For this patient, reconstruction of the PV was the key point. The surgical procedures were as follows: first, the right GSV (1 cm in diameter and 33 cm in length) was obtained by a cardiovascular surgeon (Fig. 2a). The right GSV was then injected with heparin sodium solution to ensure no leakage (Fig. 2b). The GSV was divided into two parts, and then each part was cut longitudinally and stitched into a tube shape which was used as the PV graft later (Fig. 2c, d). During the liver resection, we confirmed and cut the recipient’s hepatic arteries and bile ducts, but an obliterated PV was identified during surgery. After liver resection, we opened the omentum and identified the IMV below the pancreas.
On back table, we prepared PV reconstruction using the recipient’s right HV from the explanted liver because of its short cuff (Fig. 3a). After fixing the IMV with Satinsky forceps, the IMV was anastomosed with the tubular GSV using 5-0 Surgipro sutures (Fig. 3b). After venous anastomosis, PV reconstruction was performed, and the graft GSV was anastomosed with the recipient’s right HV graft using 5-0 Surgipro sutures (Fig. 3c). After reperfusion of the graft, ultrasound showed good blood flow of the PV. We then ligated the IMV shunt vein at the shunt from the splenic vein to the renal vein to prevent blood steal (Fig. 3d). Finally, we finished the operation after reconstructing the hepatic artery and bile duct.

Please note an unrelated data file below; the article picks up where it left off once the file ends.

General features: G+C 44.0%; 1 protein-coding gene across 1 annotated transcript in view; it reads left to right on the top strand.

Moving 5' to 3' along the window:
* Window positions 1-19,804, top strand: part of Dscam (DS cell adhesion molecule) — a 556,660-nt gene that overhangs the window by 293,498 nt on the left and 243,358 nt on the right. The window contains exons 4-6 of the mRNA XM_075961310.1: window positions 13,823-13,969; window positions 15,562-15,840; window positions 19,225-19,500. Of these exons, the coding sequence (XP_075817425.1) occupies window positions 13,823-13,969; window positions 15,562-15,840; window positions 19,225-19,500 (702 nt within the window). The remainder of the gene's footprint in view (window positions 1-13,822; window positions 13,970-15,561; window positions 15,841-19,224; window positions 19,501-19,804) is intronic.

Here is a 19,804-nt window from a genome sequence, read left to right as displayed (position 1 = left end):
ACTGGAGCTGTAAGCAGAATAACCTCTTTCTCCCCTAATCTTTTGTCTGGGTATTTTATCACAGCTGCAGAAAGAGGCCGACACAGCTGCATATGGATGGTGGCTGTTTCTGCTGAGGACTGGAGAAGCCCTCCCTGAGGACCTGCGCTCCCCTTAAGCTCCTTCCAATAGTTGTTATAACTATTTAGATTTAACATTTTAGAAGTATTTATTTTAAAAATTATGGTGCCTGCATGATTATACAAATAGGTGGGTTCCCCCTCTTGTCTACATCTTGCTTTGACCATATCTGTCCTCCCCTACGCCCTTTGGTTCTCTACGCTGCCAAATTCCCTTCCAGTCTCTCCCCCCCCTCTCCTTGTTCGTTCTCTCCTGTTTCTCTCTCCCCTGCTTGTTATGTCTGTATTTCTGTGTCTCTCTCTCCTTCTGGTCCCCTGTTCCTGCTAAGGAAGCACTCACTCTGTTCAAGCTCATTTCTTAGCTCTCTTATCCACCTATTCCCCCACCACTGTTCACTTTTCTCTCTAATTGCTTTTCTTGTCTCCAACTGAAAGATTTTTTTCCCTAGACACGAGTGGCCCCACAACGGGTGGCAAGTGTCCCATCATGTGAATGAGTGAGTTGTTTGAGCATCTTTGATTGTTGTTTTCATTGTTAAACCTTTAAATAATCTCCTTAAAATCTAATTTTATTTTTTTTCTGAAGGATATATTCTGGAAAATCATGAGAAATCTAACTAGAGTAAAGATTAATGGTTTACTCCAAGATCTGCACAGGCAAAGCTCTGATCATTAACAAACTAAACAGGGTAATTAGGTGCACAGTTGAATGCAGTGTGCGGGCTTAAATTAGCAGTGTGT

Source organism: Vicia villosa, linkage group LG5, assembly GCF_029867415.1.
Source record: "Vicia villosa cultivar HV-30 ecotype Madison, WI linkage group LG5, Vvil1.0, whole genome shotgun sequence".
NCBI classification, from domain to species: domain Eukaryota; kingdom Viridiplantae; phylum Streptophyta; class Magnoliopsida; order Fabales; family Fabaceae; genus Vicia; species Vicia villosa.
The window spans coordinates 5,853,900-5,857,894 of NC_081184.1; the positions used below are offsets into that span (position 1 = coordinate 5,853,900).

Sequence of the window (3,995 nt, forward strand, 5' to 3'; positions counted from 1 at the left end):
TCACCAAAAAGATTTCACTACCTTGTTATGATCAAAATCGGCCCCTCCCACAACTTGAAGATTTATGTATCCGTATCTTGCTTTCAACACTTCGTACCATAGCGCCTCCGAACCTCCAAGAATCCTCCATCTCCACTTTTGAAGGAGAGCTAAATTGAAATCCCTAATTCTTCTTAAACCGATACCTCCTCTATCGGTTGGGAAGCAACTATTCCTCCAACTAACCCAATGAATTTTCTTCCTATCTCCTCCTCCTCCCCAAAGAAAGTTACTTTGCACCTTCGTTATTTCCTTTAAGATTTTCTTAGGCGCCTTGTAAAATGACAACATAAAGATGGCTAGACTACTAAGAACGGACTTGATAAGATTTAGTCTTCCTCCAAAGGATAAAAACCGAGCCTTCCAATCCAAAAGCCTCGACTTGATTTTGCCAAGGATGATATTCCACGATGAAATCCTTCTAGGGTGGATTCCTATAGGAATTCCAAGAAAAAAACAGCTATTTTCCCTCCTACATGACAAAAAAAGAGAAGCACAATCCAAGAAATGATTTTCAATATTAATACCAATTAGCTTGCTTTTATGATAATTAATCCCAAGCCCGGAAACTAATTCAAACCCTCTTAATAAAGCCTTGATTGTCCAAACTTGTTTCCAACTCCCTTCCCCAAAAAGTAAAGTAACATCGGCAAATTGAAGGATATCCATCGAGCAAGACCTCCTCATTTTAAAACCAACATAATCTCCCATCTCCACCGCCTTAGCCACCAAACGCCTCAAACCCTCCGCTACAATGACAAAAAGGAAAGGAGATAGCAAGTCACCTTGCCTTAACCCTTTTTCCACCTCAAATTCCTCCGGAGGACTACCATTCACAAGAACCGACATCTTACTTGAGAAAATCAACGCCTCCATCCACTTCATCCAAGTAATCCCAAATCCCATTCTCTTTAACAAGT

Postoperative treatment for pulmonary hypertension was managed with treprostinil (iv), sildenafil (60 mg 3× [2 days]) nitric oxide inhalation (max 20 ppm), and olprinon (a PDE-III inhibitor). Regarding the post-operative course, since the pulmonary artery pressure was slightly high at the beginning, the amount of treprostinil was initially increased, but there was also a decrease in the systemic blood pressure. Since it did not increase, it was discontinued at 22 days after surgery. NO inhalation was initiated on the day after surgery, but was discontinued after 20 days due to improvement. The patient underwent emergency surgery due to early postoperative bleeding. However, 3 months later, he died of sepsis, despite recovering from the postoperative bleeding and hemodynamic complications. Three-dimensional reconstruction had shown the patency of PV and venous graft GSV 2 to 3 months after LDLT (Fig. 1b).